With just hours to go until Litecoin’s next halving event scheduled for August 5, 2019, various scenarios might arise after the crypto’s reduction in block rewards. Despite their reputation of price hikes, the last month leading to this halving has witnessed a 25% price decline. This time around, experts and commentators do not expect any dramatic valuation changes to happen.
Mati Greenspan of eToro said that halving events are always priced in before they happen. He noted that Litecoin has overpowered the rest of the crypto market in the 2019 rally. Some analysts think that the surge in the LTC price could have come due to the looming halving event.
It is not clear whether the price will react in the short-term after the halving. However, reduced supply in the long-term mostly causes an upward momentum when all other parameters remain constant.
What Could Happen?
Miners ramp up operations to maximize profits until the process becomes less profitable. They do that in the time that leads up to the halving. Miners invest in powerful and specialized equipment to enable them to take on the computing difficulties that come up when creating blocks. As the mining difficulty rises, so does the electricity costs.
As mining costs increase, even the mining farms are striving to remain profitable especially after going through the persistent crypto winter of 2018. Mining has become a big investment that needs to remain profitable. Hence, when profitability falls, activities seem to stop.
Litecoin miners are expected to feel the heat after the halving event with most expected to shut shop after August 5. Charlie Lee, the Litecoin creator, said that halving the block rewards by 50% always has a significant impact on the Litecoin mining ecosystem. When some miners stop mining, the blocks will slow down for some time.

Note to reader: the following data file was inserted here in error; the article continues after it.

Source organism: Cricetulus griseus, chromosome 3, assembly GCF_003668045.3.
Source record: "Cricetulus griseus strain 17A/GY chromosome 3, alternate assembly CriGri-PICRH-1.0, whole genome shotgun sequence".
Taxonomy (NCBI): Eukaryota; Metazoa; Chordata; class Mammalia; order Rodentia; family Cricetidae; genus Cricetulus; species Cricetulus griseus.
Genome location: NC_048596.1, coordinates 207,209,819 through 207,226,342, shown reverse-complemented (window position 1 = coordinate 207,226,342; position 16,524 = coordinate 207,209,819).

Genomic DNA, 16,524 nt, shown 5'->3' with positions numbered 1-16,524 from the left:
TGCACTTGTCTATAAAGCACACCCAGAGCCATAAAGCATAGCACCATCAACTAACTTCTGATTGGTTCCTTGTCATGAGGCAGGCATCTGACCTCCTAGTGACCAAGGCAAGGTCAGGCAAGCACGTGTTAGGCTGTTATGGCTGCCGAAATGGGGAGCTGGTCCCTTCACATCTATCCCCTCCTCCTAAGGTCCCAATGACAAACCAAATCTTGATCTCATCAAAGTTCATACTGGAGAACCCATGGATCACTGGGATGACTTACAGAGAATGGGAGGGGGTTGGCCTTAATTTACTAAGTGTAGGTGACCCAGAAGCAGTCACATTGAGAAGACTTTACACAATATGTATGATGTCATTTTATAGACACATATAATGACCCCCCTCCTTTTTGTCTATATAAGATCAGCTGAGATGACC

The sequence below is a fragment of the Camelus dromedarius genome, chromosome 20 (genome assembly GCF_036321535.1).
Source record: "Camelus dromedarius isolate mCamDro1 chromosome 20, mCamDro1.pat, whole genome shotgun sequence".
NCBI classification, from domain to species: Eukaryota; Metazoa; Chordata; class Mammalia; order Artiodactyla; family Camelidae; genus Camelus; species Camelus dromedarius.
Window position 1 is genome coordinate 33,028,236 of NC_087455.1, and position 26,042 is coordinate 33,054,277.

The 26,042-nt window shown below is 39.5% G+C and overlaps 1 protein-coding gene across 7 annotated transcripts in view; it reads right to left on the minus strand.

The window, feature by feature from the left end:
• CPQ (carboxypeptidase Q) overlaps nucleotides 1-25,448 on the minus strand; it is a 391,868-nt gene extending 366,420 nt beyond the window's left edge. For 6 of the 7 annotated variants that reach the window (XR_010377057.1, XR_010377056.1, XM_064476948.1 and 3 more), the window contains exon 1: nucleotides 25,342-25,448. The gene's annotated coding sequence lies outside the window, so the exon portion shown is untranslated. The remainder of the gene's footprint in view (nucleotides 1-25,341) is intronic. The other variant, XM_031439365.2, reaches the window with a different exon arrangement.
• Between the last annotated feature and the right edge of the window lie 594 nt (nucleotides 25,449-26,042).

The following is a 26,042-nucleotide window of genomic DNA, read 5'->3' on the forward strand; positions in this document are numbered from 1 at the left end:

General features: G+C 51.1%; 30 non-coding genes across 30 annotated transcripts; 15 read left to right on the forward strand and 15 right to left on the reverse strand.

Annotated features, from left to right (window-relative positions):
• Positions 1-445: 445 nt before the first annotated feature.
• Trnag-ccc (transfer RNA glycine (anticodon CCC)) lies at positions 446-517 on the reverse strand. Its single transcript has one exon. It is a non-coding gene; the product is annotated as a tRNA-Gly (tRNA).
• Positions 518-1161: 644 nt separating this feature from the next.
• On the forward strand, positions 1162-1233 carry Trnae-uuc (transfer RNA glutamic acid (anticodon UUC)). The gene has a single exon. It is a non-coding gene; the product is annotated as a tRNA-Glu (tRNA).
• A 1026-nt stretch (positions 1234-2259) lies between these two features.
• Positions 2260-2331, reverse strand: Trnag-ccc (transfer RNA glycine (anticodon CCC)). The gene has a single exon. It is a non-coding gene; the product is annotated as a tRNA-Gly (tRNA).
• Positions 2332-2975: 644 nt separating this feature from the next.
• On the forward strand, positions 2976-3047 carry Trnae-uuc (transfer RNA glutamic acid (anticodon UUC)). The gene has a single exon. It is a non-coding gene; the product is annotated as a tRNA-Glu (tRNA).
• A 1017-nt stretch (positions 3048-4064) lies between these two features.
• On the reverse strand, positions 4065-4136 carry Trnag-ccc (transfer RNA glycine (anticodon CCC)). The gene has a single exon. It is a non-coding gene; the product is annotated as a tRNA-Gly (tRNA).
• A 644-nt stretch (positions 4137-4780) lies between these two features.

For LTC, it will take three and a half days before a change arises. Thus, after around seven days of slower blocks, everything will re-adjust back to normal. Although a decrease in supply increases demand, sentiment also plays a role in ramping the price of the commodity. People will buy extensively expecting the price to go up and it eventually does that as scarcity kicks in.
Litecoin peaked in July of 2015 after a previous halving event. However, it plunged almost 50% by the time of the reward reduction. A further 75% loss followed in the aftermath. Other experts view the halving event as an effective filtering process that ensures that only serious participants remain in the space.
If the price bombs after the halving, only large mining farms will remain operational after the network hash rate tails off. After the hash rate drops past a certain level, the mining difficulty will ease letting small miners to re-enter the mining business.
Merged Mining May Mitigate Losses
A report published by Binance Research stated that the halving impacts for LTC and BTC miners can be mitigated by merged mining. Binance researchers analyzed Charlie Lee’s predicament of many miners shutting down and thought of solutions. They believe that merged mining may help to keep miners on board even after a reduction in rewards hit the markets.
Merged mining is believed to use work done on a parent blockchain and spreads it across ‘child blockchains’ using proof-of-work (AuxPoW). The three most common merged mining examples are the Bitcoin-merged Dogecoin (DOGE), Litecoin-merged Namecoin (NMC), and Myriadcoin (XMY). XMY is a cryptocurrency that is merged with both Litecoin and Bitcoin.
Theoretically, merged mining may help mitigate the reward reduction impacts by future Bitcoin and Litecoin halving events. Research shows that smaller chains may also incorporate AuxPoW in the future to support more network security. That may also minimize the need for an independent mining operation.
However, some possible shortcomings may arise from merged mining. Research suggests that miners may not turn to this mining method due to operational costs risks when supporting child blockchains and possible declines in the market price.
Dogecoin is, so far, recognized as the most successful merged mining example. It adopted this mining model in 2014. After that switch, the token’s mining hash rate spiked by 1,500%. Notably, 90% of Dogecoin’s total hash rate as of July 2019 comes from the Litecoin mining pools.
Whatever the future holds for Litecoin after the August 5 halving, only time will tell.